Pic courtesy: http://www.flickr.com/photos/ericparker/1537862310/

0 Comments:

    • Redge
    • January 28, 2013
    • Reply

    Another great post Suchitra! Metrics are great if they are used in the right context and for the right purpose. At least two “types” of metrics should be deployed to measure both cause and effect that directly correlate to “actions” and “results”.

    In effect, the ideology of creating a closed loop control will provide immediate feedback for those actions that create the desired results. It is imperative to use metrics where actionable steps can be taken to correct a negative outcome. We can’t manage outcomes, only inputs.

    Always enjoy reading your posts. Thanks for sharing!

      • Suchitra Mishra
      • January 28, 2013
      • Reply

      Redge – Thank you for sharing your insights. Didn’t know about “closed loop” ideology – would you be able to share some links to material that explains this further ?
      Absolutely agree on your statement – we can’t mange outcomes, only inputs – that’s why leading indicator metrics are so crucial in today’s dynamic business environment.

      Thanks as always for helping me learn something new,
      Regards,
      Suchitra

    • David Graham
    • January 29, 2013
    • Reply

    Hi Suchitra. I would like to take a step back from the pipeline ie generation of sales leads and prospects which, once qualified, will enter the sales funnel. This is an area which post sales people do not enjoy. One of the most traditional merics was number of sales calls made and number of meetings. Adding social media marketing into the mix, you can also include now of blogs posted, number of comments, number of shares, number of likes, etc.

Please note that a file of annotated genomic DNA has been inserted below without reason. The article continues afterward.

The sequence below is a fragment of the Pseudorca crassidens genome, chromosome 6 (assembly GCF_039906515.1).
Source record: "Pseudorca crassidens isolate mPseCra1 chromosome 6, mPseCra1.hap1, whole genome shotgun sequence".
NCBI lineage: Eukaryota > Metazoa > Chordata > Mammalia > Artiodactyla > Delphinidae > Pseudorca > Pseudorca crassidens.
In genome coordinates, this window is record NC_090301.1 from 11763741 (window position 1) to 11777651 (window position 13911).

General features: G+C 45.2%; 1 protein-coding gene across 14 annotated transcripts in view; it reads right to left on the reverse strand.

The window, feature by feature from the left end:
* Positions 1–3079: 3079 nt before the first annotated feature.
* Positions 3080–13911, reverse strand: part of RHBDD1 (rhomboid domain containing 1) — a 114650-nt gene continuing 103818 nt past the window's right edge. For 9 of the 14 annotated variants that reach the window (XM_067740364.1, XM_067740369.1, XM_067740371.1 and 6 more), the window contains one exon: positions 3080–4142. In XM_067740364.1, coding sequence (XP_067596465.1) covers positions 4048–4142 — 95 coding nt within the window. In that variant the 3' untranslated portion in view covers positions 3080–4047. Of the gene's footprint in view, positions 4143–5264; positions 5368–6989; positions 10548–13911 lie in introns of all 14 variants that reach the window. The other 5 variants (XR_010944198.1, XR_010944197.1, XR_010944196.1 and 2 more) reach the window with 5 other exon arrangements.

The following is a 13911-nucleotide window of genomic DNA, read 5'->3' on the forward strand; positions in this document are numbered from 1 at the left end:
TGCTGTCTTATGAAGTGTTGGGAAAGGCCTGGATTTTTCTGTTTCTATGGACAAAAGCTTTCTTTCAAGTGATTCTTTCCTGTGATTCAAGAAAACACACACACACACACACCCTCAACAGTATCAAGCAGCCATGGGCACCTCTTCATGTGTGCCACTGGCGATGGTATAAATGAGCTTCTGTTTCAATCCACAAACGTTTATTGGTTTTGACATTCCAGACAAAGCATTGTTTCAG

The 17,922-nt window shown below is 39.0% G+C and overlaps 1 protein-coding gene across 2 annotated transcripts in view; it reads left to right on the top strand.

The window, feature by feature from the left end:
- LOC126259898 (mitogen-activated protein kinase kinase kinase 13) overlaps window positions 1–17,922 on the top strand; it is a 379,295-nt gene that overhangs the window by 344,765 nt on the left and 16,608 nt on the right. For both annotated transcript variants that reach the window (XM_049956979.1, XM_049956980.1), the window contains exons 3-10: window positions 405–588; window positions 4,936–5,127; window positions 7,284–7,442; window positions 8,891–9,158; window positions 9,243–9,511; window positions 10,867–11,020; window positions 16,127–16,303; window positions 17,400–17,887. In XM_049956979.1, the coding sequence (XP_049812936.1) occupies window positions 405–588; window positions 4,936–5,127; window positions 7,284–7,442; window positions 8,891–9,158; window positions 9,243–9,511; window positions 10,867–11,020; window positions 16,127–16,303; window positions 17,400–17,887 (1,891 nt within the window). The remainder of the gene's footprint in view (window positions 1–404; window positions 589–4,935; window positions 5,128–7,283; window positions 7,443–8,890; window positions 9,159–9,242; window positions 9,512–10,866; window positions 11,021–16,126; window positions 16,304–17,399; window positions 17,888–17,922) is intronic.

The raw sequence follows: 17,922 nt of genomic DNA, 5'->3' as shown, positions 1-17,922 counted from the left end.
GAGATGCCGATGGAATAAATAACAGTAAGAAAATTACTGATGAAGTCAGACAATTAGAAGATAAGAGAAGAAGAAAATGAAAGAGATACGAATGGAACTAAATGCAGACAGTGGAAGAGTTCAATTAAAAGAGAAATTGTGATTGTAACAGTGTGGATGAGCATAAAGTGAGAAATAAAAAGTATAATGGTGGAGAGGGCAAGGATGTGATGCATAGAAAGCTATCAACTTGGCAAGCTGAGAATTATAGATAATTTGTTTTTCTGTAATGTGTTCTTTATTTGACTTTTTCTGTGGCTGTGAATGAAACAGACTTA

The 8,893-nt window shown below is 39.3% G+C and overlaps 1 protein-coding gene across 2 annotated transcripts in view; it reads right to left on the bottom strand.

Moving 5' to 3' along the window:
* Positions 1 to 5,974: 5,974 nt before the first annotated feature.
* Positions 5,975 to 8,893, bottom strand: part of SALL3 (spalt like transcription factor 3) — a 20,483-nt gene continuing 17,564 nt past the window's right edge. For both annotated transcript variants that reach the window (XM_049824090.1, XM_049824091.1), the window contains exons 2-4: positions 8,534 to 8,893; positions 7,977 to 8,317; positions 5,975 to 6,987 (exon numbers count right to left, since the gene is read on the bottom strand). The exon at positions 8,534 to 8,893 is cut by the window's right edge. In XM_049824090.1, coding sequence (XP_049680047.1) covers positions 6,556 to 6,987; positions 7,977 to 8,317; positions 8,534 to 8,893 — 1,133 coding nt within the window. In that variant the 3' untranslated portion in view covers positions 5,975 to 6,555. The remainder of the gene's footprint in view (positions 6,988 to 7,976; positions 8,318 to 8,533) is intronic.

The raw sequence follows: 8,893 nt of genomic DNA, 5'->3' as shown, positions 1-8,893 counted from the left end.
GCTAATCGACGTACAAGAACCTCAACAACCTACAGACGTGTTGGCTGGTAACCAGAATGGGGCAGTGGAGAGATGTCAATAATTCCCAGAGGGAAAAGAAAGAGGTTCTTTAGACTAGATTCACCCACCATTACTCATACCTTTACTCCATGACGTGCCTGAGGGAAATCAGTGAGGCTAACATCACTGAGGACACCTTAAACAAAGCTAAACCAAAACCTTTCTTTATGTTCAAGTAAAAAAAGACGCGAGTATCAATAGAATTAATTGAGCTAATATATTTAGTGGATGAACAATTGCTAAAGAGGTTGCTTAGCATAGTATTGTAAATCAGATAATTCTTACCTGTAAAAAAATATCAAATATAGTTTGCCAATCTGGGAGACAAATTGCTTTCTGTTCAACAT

• Suchitra Mishra
      • January 29, 2013
      • Reply

      Hi David – Guilty as charged – lead gen and its measurement is something I missed. Think this is because traditionally, lead gen is considered more of a marketing function than a sales function. Generally, Sales Teams “qualify” generated leads from marketing function (one more sales channel) to convert to opportunities and then start tracking these.
      As Peter Drucker famously said – “Because the purpose of business is to create a customer, the business enterprise has two–and only two–basic functions: marketing and innovation. Marketing and innovation produce results; all the rest are costs. Marketing is the distinguishing, unique function of the business.”

      So yes, Lead generation/customer acquisition metrics should come before pipeline measurement.
      Regards,
      Suchitra

        • David Graham (@DavidGrahamSA)
        • January 29, 2013
        • Reply

        …… and many marketing departments believe that lead generation is the reponsibility of the sales department. Therein lies the problem. I know of many marketing departments that do not pass sales leads onto the sales department but rather measure page views, visits to the website, articles published in magazines and newspapers

          • Suchitra Mishra
          • January 29, 2013
          • Reply

          I have seen that too 🙂 I think the resistance comes from the fact that it is quite difficult to measure the ROI from lead generation activities and also differentiate what part of it came from marketing efforts and what came from business development/sales efforts. Perhaps making this metric a shared responsibility and performance target would allow departments to work together.
          Regards,
          Suchitra

            • David Graham (@DavidGrahamSA)
            • January 30, 2013

            Marketing and sales should be one department with but I doubt this will ever be the norm 🙂